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Liberia president’s 48-day absence abroad criticised over cost and length

Legend George Weah’s travels include cheering on his son Timothy at Qatar World Cup and attending multiple forums

When Timothy Weah scored for the USA against Wales last month at the Fifa World Cup, he sent American fans into rapturous delight as they celebrated their country’s first goal at the highest level of men’s international football in eight years.

Among the happy throng at the Ahmad bin Ali Stadium was George Weah, father of Timothy. The elder Weah is a football legend who in 1995 became the first and only African footballer to win the Ballon d’Or, an annual award for the world’s best player, during a career that saw him play in the French, Italian and English leagues.

Weah wears a different hat these days, serving as president of the west African nation of Liberia — one of the region’s poorest countries and a former US colony — since 2018.

His trip to Qatar, part of a 48-day trip abroad that has included stops at forums in Morocco, Egypt and France and will culminate with his attendance at the US-Africa Summit, has attracted criticism from political opponents and civil society groups at home. Weah has been away from Liberia since November 1 and will not return until December 18. In a letter to the Senate explaining his absence, Weah said that justice minister and attorney-general Frank Musa Dean will chair cabinet meetings in consultation with the vice-president, Jewel Howard-Taylor, and “in telephone consultation with me”.

Weah’s office framed the trip as being in the country’s interests, pointing to his meeting with the Qatar emir Sheikh Tamim bin Hamad al-Thani where he secured a verbal commitment for the funding of a highway in Liberia described as a “critical national infrastructure”.

But Weah’s opponents say his foreign travels offer no tangible benefit to his country and want the finance ministry to detail the cost to taxpayers. “We can’t find any political leader anywhere in the world who has stayed away for this length of time [for non-health reasons]”, says Alexander B. Cummings, presidential candidate of the Collaborating Political Parties (CPP), a coalition of opposition parties, which will face Weah in next year’s elections. “There’s nothing wrong with watching one game of a child, that’s an accomplishment, but to be in Qatar for that period of time and trips to Monaco is unbelievable.”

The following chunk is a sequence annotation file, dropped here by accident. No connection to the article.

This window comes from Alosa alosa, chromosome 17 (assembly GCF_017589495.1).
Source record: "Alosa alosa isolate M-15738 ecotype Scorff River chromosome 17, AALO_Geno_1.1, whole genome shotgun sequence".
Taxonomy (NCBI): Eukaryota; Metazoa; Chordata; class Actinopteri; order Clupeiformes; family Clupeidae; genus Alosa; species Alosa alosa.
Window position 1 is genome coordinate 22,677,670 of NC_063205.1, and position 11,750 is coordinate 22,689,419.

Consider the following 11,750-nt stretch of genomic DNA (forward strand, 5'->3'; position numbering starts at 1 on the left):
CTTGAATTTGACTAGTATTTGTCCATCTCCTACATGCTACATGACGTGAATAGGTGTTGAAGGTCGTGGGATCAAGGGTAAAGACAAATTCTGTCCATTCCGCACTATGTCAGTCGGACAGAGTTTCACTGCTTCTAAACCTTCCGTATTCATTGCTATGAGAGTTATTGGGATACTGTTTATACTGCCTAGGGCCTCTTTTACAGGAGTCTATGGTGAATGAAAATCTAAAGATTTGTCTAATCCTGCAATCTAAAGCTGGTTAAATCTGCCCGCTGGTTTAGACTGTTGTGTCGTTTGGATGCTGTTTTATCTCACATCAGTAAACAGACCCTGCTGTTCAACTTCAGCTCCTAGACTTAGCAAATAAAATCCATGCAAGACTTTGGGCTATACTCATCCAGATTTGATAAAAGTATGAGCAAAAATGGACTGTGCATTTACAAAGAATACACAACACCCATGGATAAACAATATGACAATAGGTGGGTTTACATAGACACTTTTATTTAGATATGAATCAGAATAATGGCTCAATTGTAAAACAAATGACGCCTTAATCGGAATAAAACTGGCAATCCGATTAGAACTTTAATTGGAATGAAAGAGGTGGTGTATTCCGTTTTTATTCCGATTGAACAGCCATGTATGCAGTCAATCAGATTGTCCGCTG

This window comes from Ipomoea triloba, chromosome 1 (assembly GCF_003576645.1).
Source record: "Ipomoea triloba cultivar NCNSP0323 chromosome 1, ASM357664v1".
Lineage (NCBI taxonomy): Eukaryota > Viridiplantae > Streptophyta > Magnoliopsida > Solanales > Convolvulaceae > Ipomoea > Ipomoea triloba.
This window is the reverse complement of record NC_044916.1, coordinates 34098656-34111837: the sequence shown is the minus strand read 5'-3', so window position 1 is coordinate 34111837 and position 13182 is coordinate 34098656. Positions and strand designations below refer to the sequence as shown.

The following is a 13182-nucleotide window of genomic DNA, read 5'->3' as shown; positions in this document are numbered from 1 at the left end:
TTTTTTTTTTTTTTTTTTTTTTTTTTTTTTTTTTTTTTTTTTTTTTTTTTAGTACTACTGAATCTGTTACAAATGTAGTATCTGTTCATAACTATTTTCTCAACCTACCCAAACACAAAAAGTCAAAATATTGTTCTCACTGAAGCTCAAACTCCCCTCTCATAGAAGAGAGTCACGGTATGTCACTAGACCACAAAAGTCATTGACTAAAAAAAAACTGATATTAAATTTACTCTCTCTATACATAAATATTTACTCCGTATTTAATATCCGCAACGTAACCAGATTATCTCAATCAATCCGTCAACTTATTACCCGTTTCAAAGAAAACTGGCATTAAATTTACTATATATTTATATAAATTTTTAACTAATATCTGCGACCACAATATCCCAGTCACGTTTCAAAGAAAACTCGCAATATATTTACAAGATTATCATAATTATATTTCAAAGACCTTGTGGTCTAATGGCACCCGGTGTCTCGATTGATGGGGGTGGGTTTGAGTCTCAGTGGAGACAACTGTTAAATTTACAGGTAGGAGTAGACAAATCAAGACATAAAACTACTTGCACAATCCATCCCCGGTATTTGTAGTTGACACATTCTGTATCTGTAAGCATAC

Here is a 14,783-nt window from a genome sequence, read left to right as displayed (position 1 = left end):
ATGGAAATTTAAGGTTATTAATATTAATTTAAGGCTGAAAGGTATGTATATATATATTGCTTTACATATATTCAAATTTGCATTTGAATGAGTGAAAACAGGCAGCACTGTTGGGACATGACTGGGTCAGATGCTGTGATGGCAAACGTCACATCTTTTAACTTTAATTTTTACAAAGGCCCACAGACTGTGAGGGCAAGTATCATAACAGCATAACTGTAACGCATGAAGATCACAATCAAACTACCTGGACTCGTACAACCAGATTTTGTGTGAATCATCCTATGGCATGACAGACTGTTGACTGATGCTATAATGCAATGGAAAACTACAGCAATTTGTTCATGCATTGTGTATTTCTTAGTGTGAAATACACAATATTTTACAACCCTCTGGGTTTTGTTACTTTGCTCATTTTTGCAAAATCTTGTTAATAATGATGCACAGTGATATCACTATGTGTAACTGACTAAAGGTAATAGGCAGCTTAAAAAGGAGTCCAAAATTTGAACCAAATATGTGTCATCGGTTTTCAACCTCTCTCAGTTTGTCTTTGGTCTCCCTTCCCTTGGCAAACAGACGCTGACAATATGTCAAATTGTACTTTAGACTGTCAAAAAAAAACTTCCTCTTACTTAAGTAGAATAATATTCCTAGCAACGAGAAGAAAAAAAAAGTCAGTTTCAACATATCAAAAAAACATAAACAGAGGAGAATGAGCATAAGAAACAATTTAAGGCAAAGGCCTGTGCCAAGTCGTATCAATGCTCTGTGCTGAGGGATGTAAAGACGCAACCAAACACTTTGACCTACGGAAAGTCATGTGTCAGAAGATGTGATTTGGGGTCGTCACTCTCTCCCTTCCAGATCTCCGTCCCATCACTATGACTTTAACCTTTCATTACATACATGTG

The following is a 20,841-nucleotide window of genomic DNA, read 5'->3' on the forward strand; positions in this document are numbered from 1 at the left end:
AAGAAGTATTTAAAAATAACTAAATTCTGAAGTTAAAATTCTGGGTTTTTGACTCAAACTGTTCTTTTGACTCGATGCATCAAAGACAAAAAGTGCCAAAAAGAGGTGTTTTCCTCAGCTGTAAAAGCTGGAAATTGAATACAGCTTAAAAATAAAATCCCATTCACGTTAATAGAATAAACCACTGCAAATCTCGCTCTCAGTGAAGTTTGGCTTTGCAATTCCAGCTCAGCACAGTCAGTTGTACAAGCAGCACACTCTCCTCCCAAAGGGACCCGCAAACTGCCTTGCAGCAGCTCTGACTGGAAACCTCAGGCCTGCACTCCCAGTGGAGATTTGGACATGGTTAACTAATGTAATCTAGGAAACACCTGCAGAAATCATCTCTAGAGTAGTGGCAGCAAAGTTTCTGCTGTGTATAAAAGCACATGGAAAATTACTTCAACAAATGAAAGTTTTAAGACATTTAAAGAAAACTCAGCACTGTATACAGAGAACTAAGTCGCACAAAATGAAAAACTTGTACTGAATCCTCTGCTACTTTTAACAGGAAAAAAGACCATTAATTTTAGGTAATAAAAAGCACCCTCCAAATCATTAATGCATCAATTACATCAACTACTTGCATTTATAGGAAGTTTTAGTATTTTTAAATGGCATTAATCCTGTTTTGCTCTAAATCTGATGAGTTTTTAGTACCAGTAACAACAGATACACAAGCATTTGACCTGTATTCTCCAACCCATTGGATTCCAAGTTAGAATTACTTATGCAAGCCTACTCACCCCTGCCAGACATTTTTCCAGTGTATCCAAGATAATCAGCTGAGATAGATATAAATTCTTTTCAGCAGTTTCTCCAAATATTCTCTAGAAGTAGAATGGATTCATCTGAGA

The cost of the trip is a point of contention because government officials are only funded for seven days of travel by law, with a daily allowance of $2,000 for the president as head of delegation. Weah is scheduled to be away for almost seven weeks. Finance minister Samuel Tweah says the president is not claiming funds from the public purse. Isaac Solo Kegbeh, a spokesman for Weah, told the Financial Times that Weah’s trips have been cost-effective, saying that his visit to the MEDays Forum, a Davos-type event in Morocco, was paid for by the king of that country. Kegbeh added that Weah also met officials from a steel manufacturer and Qatar’s Aspire Academy during his time in Doha. “The president is working in the interest of the country,” he said.

Analysts say the controversy over Weah’s travels is a metaphor for a presidency that has failed to deliver on key promises to root out corruption. Ibrahim Nyei, an analyst at the Monrovia-based Ducor Institute for Social and Economic Research, said: “Weah has not performed to the expectation of the majority of the poor people that elected him, he has significantly let the people down.”

Weah, a national footballing hero, was elected as a political outsider even as the country’s technocratic elite berated him for his perceived lack of polish and educational achievements. Ordinary Liberians identified with the player, mocked by the elite for his accent and style of speaking, a former government minister said.

But they added that the presidency has often seemed like a “distraction for Weah, a man who just wants to enjoy life” and that his performance in office has served as vindication for those who questioned his suitability for the top job. The former official described Weah as an “absent president”, adding: “Parts of the government that are working well are by chance. Usually it’s because the person running that department takes their jobs seriously.”

Liberia’s economy grew by 5 per cent last year, but its growth has been slower this year due to global uncertainties and commodity price shocks, according to the World Bank. With a GDP of $3.49bn, its economy is small and dependent on agricultural exports. Liberia is faring much better than its west African peers on inflation of 6.9 per cent but remains poor, with some of the worst social outcomes in the world, where many lack access to education and health services.

Corruption scandals have plagued Weah’s administration. In August, three senior government officials, including Nathaniel McGill, chief of staff to the president, were alleged by the US Treasury Department to have engaged in public corruption. Weah suspended all three officials after Washington imposed sanctions.

While Weah has been away, problems at home, including a faltering national census and funding crisis at the electoral commission ahead of next year’s vote, have rumbled on. “You need the president on the ground to organise meetings with the national stakeholders to address these issues; you cannot engage strategically when you’re abroad, “ said Nyei of the Ducor institute. “You don’t need the president engaging in meetings on the sidelines of events, the national crises are not being resolved.”

Source: The Financial Times